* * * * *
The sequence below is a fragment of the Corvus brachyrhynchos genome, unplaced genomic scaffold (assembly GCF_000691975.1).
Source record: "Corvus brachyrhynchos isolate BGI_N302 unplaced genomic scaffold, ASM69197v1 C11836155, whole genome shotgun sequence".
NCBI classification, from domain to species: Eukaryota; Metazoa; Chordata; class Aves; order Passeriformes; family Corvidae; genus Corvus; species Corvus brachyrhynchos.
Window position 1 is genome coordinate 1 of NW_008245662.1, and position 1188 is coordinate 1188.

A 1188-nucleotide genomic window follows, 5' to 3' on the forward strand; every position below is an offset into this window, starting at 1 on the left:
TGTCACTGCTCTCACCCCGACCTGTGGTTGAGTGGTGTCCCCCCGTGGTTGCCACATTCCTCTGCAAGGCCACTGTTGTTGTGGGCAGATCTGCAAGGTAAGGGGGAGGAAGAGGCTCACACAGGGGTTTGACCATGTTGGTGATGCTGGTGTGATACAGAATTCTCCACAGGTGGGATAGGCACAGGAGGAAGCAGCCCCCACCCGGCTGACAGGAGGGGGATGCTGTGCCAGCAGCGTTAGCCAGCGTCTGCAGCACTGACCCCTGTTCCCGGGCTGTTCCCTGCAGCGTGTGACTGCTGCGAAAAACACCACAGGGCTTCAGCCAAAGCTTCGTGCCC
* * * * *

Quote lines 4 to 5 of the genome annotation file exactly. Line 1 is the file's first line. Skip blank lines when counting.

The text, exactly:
Window position 1 is genome coordinate 1 of NW_008245662.1, and position 1188 is coordinate 1188.

A 1188-nucleotide genomic window follows, 5' to 3' on the forward strand; every position below is an offset into this window, starting at 1 on the left: